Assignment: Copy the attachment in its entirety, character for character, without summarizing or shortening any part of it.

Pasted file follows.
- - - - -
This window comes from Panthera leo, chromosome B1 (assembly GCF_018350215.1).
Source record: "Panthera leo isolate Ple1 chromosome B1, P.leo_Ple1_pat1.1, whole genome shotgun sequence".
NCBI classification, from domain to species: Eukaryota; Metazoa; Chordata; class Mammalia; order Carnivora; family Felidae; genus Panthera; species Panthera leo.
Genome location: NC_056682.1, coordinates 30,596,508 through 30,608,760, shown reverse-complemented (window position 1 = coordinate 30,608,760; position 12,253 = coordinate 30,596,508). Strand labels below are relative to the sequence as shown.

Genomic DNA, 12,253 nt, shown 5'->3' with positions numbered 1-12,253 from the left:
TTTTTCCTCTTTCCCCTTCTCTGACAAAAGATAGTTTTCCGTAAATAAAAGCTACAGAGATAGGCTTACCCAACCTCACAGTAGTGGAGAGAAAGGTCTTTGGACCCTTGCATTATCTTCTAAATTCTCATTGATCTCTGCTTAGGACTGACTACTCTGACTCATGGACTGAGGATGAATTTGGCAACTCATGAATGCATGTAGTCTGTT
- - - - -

This window comes from Panthera leo, chromosome B1 (assembly GCF_018350215.1).
Source record: "Panthera leo isolate Ple1 chromosome B1, P.leo_Ple1_pat1.1, whole genome shotgun sequence".
NCBI classification, from domain to species: Eukaryota; Metazoa; Chordata; class Mammalia; order Carnivora; family Felidae; genus Panthera; species Panthera leo.
Genome location: NC_056682.1, coordinates 30,596,508 through 30,608,760, shown reverse-complemented (window position 1 = coordinate 30,608,760; position 12,253 = coordinate 30,596,508). Strand labels below are relative to the sequence as shown.

Genomic DNA, 12,253 nt, shown 5'->3' with positions numbered 1-12,253 from the left:
TTTTTCCTCTTTCCCCTTCTCTGACAAAAGATAGTTTTCCGTAAATAAAAGCTACAGAGATAGGCTTACCCAACCTCACAGTAGTGGAGAGAAAGGTCTTTGGACCCTTGCATTATCTTCTAAATTCTCATTGATCTCTGCTTAGGACTGACTACTCTGACTCATGGACTGAGGATGAATTTGGCAACTCATGAATGCATGTAGTCTGTT